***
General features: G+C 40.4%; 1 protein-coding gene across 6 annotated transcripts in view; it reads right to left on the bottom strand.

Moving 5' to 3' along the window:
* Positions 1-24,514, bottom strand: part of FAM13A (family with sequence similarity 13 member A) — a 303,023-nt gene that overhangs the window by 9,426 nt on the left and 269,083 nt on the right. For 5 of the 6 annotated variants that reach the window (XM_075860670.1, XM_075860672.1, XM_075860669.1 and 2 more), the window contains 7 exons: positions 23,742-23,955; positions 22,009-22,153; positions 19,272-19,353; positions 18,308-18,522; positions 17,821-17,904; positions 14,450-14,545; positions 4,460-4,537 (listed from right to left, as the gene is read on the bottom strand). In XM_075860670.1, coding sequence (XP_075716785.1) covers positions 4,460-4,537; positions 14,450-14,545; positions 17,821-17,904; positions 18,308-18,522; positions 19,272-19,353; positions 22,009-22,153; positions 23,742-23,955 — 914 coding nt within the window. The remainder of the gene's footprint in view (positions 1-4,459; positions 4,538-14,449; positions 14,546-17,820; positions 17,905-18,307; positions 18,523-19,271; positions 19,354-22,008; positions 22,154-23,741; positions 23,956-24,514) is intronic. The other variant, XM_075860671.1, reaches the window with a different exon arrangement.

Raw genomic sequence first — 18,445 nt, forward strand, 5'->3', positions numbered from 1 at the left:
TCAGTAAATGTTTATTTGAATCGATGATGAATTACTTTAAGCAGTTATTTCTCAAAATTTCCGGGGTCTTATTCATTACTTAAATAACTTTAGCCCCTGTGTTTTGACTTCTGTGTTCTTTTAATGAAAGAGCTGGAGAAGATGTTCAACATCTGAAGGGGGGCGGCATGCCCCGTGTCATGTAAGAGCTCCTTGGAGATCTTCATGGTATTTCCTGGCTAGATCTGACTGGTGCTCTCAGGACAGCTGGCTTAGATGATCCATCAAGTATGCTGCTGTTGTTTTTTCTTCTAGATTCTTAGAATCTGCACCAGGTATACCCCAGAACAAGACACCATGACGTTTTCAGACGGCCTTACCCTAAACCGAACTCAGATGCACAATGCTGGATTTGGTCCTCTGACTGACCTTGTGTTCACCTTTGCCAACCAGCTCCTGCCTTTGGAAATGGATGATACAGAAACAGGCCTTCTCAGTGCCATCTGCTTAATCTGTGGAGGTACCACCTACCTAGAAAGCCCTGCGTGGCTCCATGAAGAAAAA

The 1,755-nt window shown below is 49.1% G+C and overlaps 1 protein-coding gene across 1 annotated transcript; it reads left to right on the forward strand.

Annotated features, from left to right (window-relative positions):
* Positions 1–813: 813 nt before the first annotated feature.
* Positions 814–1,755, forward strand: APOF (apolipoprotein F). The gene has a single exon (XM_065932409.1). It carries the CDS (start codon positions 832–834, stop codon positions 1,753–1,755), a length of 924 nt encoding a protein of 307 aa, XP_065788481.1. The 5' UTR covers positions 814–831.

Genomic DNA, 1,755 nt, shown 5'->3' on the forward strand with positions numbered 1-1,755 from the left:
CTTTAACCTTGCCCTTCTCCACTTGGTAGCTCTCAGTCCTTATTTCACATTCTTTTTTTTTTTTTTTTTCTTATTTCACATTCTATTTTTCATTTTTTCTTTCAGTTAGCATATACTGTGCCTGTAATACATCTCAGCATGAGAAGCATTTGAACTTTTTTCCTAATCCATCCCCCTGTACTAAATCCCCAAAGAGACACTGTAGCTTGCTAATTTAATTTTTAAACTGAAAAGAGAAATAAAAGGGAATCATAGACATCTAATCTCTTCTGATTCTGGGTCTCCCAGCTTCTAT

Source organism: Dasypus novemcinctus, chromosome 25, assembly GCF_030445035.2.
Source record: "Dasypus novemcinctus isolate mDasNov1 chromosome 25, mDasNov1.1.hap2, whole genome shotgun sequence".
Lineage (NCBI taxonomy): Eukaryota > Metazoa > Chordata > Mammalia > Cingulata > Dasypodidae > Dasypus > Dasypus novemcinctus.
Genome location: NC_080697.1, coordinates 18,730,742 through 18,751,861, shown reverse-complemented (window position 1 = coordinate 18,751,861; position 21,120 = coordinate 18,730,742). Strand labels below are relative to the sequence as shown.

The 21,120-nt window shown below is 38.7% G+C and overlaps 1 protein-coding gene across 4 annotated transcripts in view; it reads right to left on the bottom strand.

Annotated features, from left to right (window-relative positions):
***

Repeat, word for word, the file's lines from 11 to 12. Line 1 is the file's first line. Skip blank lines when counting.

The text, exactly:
CTTTAACCTTGCCCTTCTCCACTTGGTAGCTCTCAGTCCTTATTTCACATTCTTTTTTTTTTTTTTTTTCTTATTTCACATTCTATTTTTCATTTTTTCTTTCAGTTAGCATATACTGTGCCTGTAATACATCTCAGCATGAGAAGCATTTGAACTTTTTTCCTAATCCATCCCCCTGTACTAAATCCCCAAAGAGACACTGTAGCTTGCTAATTTAATTTTTAAACTGAAAAGAGAAATAAAAGGGAATCATAGACATCTAATCTCTTCTGATTCTGGGTCTCCCAGCTTCTAT

Source organism: Dasypus novemcinctus, chromosome 25, assembly GCF_030445035.2.